• 13.
    Margold, Martin
    et al.
    Stockholm University, Faculty of Science, Department of Physical Geography and Quaternary Geology.
    Jansson, Krister N.
    Stockholm University, Faculty of Science, Department of Physical Geography and Quaternary Geology.
    Kleman, Johan
    Stockholm University, Faculty of Science, Department of Physical Geography and Quaternary Geology.
    Stroeven, Arjen P.
    Stockholm University, Faculty of Science, Department of Physical Geography and Quaternary Geology.
    Lateglacial ice dynamics of the Cordilleran Ice Sheet in northern British Columbia and southern Yukon Territory: retreat pattern of the Liard Lobe reconstructed from the glacial landform record2013In: Journal of Quaternary Science, ISSN 0267-8179, E-ISSN 1099-1417, Vol. 28, no 2, p. 180-188Article in journal (Refereed)
    Abstract [en]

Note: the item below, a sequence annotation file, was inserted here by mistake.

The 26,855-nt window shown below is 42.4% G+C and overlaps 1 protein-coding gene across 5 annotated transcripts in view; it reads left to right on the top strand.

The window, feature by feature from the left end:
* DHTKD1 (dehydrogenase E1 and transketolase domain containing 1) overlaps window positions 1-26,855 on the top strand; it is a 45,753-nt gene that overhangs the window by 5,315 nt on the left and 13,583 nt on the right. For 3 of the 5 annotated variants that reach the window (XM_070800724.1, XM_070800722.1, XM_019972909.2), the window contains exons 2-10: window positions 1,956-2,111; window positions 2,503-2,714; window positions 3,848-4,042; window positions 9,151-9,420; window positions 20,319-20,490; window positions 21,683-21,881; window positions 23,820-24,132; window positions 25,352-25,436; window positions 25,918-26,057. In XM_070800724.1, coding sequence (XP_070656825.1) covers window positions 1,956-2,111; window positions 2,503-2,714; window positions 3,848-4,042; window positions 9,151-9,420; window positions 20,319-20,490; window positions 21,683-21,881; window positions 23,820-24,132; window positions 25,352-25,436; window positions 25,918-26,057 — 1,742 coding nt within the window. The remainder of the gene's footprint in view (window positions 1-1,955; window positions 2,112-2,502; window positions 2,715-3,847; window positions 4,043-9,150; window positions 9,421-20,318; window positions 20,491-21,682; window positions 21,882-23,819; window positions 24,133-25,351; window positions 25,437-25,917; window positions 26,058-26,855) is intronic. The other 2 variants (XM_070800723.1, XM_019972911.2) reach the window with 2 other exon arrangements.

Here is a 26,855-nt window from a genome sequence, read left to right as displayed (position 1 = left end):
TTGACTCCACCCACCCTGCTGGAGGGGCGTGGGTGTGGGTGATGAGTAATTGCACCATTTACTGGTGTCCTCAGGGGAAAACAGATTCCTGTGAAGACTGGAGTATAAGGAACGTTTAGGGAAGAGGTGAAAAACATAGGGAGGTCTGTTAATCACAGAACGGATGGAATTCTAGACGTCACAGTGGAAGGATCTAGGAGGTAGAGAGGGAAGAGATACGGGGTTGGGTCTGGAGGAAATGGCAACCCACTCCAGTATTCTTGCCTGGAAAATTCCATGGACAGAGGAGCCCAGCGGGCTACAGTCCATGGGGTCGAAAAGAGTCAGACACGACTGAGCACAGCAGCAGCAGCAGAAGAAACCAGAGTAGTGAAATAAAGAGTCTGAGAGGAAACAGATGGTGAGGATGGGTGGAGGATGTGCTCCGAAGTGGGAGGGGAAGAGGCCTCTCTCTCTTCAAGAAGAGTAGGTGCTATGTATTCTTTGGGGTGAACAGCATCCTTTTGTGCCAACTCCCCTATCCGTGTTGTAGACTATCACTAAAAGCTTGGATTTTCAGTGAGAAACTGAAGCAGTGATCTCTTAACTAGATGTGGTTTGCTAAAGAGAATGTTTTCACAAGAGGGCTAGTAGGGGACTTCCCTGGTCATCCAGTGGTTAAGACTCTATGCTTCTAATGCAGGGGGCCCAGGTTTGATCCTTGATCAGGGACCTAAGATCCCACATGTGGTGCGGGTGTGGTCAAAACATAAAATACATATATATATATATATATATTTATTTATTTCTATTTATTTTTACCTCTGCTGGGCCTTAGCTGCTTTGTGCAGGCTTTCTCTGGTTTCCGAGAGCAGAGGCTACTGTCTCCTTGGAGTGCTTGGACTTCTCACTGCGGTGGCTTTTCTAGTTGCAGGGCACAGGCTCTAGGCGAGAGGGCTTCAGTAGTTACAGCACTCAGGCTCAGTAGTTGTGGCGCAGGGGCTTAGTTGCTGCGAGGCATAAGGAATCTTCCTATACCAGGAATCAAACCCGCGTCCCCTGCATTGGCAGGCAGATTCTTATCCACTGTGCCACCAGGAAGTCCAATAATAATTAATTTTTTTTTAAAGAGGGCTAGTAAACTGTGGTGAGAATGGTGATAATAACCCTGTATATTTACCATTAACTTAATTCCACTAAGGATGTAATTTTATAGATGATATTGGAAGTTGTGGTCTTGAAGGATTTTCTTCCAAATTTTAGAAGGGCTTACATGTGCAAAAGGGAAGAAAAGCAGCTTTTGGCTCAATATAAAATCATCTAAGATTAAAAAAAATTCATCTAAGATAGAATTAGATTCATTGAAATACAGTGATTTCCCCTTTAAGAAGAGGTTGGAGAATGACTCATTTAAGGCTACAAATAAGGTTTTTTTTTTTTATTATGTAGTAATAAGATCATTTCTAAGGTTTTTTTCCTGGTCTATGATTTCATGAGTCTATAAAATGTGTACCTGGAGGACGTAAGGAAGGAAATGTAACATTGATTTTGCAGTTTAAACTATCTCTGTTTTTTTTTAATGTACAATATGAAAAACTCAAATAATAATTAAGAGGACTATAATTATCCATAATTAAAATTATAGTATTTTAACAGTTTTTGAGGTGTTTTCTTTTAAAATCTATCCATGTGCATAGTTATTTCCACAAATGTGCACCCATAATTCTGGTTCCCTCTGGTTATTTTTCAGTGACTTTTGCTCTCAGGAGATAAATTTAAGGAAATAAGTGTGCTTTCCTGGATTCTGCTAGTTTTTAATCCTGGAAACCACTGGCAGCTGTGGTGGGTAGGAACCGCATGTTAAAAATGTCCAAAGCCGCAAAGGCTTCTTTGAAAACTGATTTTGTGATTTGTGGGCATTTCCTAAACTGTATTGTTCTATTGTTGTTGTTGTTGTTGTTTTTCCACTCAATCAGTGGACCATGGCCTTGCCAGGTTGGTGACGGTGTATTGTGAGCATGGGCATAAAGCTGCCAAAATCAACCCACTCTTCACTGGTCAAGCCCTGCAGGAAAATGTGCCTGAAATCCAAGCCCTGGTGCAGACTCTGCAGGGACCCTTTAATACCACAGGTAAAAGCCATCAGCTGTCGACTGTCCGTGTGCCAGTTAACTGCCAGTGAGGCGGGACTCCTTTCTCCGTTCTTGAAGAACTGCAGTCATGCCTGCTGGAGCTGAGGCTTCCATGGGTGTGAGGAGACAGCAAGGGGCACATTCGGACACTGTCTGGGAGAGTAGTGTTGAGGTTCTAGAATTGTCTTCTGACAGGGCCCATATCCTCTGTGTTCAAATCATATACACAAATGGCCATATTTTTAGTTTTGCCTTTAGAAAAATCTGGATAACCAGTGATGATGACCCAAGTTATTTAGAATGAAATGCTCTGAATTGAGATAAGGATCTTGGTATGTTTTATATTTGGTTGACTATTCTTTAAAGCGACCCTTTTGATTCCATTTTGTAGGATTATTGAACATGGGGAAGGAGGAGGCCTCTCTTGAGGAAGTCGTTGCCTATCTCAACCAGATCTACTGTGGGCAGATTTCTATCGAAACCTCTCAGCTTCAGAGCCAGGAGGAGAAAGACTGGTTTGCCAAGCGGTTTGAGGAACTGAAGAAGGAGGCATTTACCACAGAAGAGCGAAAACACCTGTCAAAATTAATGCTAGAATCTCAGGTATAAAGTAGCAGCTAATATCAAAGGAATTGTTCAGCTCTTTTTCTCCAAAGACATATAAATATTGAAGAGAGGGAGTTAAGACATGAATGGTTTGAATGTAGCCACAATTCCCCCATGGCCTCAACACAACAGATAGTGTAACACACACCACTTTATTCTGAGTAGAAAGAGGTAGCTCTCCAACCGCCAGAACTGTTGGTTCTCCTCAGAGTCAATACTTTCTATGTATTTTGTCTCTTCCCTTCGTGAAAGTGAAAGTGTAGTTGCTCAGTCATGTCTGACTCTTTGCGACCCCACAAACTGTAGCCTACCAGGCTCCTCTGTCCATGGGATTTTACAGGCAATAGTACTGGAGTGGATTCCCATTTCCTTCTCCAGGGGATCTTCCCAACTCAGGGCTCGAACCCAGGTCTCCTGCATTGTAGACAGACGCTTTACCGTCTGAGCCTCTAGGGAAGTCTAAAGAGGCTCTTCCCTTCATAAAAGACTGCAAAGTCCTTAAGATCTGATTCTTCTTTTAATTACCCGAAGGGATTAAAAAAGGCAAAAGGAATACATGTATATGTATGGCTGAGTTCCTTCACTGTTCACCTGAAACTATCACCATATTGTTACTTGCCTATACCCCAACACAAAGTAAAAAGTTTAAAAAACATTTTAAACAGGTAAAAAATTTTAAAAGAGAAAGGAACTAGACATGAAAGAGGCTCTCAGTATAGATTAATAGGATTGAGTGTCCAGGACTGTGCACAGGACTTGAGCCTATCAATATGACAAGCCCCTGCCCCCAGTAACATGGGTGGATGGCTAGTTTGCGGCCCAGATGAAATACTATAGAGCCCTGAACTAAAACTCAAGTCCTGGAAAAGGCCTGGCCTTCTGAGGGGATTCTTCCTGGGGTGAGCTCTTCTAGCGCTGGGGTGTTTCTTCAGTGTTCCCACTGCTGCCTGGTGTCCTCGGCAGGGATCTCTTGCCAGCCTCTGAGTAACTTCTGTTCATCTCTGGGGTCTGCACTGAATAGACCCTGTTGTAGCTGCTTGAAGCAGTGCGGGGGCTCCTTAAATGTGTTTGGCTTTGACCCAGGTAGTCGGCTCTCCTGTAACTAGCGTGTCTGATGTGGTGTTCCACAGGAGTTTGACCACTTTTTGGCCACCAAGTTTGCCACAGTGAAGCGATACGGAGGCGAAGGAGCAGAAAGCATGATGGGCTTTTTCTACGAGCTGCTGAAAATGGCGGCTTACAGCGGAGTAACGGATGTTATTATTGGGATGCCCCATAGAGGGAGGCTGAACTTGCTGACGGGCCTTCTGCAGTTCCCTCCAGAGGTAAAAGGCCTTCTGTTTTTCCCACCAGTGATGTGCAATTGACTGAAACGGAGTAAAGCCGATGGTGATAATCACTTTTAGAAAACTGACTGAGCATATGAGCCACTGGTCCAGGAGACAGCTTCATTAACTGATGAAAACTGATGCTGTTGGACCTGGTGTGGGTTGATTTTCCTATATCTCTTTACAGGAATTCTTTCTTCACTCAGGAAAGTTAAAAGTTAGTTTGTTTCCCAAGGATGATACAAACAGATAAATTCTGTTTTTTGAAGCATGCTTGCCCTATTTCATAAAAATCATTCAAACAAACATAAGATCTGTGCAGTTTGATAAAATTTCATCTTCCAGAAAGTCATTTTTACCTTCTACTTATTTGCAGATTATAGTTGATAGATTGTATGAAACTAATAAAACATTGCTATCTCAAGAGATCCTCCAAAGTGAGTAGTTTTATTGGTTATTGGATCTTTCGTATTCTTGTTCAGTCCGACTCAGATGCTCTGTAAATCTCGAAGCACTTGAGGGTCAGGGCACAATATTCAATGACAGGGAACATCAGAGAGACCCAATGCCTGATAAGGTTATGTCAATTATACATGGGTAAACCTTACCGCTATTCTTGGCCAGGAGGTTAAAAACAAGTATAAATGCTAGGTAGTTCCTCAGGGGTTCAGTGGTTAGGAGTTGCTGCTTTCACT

The Liard Lobe formed a part of the north-eastern sector of the Cordilleran Ice Sheet and drained ice from accumulation areas in the Selwyn, Pelly, Cassiar and Skeena mountains. This study reconstructs the ice retreat pattern of the Liard Lobe during the last deglaciation from the glacial landform record that comprises glacial lineations and landforms of the meltwater system such as eskers, meltwater channels, perched deltas and outwash fans. The spatial distribution of these landforms defines the successive configurations of the ice sheet during the deglaciation. The Liard Lobe retreated to the west and south-west across the Hyland Highland from its local Last Glacial Maximum position in the south-eastern Mackenzie Mountains where it coalesced with the Laurentide Ice Sheet. Retreat across the Liard Lowland is evidenced by large esker complexes that stretch across the Liard Lowland cutting across the contemporary drainage network. Ice margin positions from the late stage of deglaciation are reconstructed locally at the foot of the Cassiar Mountains and further up-valley in an eastern-facing valley of the Cassiar Mountains. The presented landform record indicates that the deglaciation of the Liard Lobe was accomplished mainly by active ice retreat and that ice stagnation played a minor role in the deglaciation of this region.